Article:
Psychiatrist Blog

Focusing with Distraction

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Focusing can be hard enough when you are alone at your desk with a full cup of coffee and a full nights sleep under your belt. Throw in a cell phone, two computer screens, and background conversations and you have a recipe for half finished work, mounting stress, and angry bosses. Whether you’re in school trying to get straight A’s or working on Wall Street, there is no doubt that concentration is a sought after attribute. Although everyone has some issues focusing, people with ADHD can have severe issues staying on task. 

Sir Alexander Crichton first noticed “mental restlessness” and “hyperactive” symptoms in children in 1798. Since then the disorder has undergone several name changes until it was named ADHD in the DSM-III. Although the name has changed, the symptoms are the same. Inattention, hyperactivity and impulsivity seem to be the hallmarks. Ok, I know what you’re thinking; ADHD is a grey area diagnosis. It is, like most psychiatric diagnoses. I tell my patients that psychiatry is unique and we can’t know exactly what is happening with your brain. We look at a set of symptoms and make a diagnosis based off of the way the patient feels. It would be nice if we could hook our patients up to a device like an EKG and see exactly where their dysfunction lies but we can’t. We have to observe and truly listen to what the patient feels.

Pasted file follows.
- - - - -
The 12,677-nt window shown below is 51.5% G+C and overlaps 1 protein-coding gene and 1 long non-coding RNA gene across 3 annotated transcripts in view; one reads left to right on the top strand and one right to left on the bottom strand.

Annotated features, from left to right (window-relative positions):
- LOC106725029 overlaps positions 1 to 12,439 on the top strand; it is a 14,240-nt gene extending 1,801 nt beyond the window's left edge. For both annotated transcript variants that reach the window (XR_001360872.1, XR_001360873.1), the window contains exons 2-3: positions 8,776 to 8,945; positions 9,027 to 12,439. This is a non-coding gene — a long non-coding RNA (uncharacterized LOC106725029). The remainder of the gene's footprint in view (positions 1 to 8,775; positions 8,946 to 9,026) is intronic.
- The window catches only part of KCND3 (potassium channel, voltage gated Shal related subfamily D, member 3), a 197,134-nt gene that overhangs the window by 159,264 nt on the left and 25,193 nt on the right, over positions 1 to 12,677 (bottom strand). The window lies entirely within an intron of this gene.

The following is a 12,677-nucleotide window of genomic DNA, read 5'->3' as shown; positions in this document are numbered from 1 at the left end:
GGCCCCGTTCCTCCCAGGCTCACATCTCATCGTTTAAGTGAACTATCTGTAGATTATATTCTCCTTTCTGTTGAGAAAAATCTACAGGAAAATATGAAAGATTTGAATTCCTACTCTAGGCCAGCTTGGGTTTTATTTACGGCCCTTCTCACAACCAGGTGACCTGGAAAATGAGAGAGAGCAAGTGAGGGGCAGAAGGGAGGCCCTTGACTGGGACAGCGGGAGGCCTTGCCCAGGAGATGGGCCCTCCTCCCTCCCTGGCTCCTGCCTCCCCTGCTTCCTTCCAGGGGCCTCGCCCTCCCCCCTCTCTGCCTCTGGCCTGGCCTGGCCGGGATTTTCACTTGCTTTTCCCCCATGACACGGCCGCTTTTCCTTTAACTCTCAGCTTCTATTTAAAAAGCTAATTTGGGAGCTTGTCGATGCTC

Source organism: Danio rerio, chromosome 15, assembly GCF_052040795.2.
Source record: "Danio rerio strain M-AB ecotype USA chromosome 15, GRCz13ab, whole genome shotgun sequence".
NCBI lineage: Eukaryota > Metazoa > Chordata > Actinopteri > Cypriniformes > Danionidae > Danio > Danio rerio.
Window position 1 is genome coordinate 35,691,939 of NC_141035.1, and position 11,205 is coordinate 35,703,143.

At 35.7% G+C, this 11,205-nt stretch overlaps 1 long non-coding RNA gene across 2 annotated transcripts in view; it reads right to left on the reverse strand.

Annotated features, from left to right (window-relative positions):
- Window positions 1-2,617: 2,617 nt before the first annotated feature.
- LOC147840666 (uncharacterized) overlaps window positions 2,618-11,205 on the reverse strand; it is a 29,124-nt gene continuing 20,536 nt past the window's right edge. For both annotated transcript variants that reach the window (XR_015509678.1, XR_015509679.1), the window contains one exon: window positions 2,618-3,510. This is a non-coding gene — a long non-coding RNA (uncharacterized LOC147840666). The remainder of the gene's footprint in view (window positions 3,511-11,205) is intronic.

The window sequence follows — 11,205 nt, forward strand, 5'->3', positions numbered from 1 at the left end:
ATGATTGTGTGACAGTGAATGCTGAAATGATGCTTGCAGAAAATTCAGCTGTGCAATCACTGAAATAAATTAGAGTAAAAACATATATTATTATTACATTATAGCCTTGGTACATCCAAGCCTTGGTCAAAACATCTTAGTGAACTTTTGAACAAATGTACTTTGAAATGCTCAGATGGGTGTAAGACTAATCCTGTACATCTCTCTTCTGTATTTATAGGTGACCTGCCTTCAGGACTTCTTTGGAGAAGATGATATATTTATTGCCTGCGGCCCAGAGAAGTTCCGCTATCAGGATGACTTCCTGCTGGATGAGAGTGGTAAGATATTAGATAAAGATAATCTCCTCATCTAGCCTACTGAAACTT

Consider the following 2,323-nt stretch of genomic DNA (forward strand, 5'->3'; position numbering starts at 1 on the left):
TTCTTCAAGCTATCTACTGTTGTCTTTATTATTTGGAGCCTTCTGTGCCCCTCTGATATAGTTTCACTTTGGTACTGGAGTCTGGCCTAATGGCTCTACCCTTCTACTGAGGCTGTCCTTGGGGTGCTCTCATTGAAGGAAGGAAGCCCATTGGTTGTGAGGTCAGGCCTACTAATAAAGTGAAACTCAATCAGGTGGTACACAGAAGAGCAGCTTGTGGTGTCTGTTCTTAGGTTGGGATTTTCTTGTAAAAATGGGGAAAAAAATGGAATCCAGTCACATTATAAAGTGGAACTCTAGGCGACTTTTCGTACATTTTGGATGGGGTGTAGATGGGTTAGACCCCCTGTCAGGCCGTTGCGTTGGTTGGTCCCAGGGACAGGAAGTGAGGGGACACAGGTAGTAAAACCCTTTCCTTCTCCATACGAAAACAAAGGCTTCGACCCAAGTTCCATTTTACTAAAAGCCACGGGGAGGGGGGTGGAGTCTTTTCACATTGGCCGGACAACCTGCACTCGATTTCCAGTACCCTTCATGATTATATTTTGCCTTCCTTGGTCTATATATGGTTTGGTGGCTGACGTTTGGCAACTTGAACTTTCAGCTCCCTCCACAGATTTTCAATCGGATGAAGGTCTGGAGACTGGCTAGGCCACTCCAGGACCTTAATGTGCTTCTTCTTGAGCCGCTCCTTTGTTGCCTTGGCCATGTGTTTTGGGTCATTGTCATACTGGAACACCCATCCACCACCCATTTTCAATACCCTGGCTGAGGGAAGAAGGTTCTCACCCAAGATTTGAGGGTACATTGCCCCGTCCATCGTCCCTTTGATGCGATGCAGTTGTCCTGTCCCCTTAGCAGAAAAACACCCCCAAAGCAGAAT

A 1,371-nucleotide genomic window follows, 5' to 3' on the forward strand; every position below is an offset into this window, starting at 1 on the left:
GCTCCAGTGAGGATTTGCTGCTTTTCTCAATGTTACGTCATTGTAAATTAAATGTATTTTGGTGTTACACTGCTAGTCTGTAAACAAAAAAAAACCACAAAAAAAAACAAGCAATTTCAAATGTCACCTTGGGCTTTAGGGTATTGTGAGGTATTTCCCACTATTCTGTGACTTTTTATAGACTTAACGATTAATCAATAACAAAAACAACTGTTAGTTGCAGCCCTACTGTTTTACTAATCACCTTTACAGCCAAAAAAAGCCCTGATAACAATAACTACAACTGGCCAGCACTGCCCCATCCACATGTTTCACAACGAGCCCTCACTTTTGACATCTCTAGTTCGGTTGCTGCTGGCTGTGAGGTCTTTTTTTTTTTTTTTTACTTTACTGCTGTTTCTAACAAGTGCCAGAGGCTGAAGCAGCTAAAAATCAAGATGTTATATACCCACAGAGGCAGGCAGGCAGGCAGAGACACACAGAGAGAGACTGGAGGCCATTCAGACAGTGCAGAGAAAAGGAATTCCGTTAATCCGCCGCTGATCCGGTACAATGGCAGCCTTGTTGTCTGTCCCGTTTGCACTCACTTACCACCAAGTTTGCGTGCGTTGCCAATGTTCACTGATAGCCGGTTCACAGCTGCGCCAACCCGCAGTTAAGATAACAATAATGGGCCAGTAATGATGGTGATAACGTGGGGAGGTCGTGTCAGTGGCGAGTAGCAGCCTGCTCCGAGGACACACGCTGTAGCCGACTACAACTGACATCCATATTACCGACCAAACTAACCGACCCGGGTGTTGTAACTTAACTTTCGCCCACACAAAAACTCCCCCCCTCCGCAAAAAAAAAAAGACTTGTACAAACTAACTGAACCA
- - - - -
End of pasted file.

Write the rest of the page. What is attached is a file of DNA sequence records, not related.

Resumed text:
The good news is that focus is fixable. I see concentration as a spectrum. Some people will soak up every detail in a lecture like a sponge others won’t remember a word their professor said. If you were to plot concentration on a line from 0-100 the ADHD people would lie on the left side of the line (0-50). Just because your hypothetical concentration number is a 38 doesn’t mean you can’t get it up to 50 or 60 or even 80. Medication can most definitely help but it’s typically not the entire solution. 

Eliminating distractions, exercising, meditation, and diet can have a profound impact on focus. Recently, there has been a big push for “mindfulness”. Apps like Calm and Headspace are just two examples of how people are utilizing meditation and mindfulness to “reset their brains” or “enhance focus”. Ok, but how do I eliminate distractions you ask. It may be easier than you think. Utilizing headphones, keeping your door shut, closing out distracting windows like Amazon, and hiding your phone are just a few examples. Exercise is a no-brainer. Not only do we burn calories but we release endorphins and we take our minds off of the things we tend to ruminate about. There have been several studies about how diet can affect focus. Their results seem to show that eliminating simple sugars, utilizing complex carbohydrates and avoiding additives and allergens is the way to go. While each of these solutions individually may only have a small impact on focus; together they could greatly improve focus. 

If you’re ever in doubt reach out to a mental health professional. We’re here to give advice and determine whether or not you’d benefit from a medication. More often than not your problems are fixable. Remember, it’s all in your head. 


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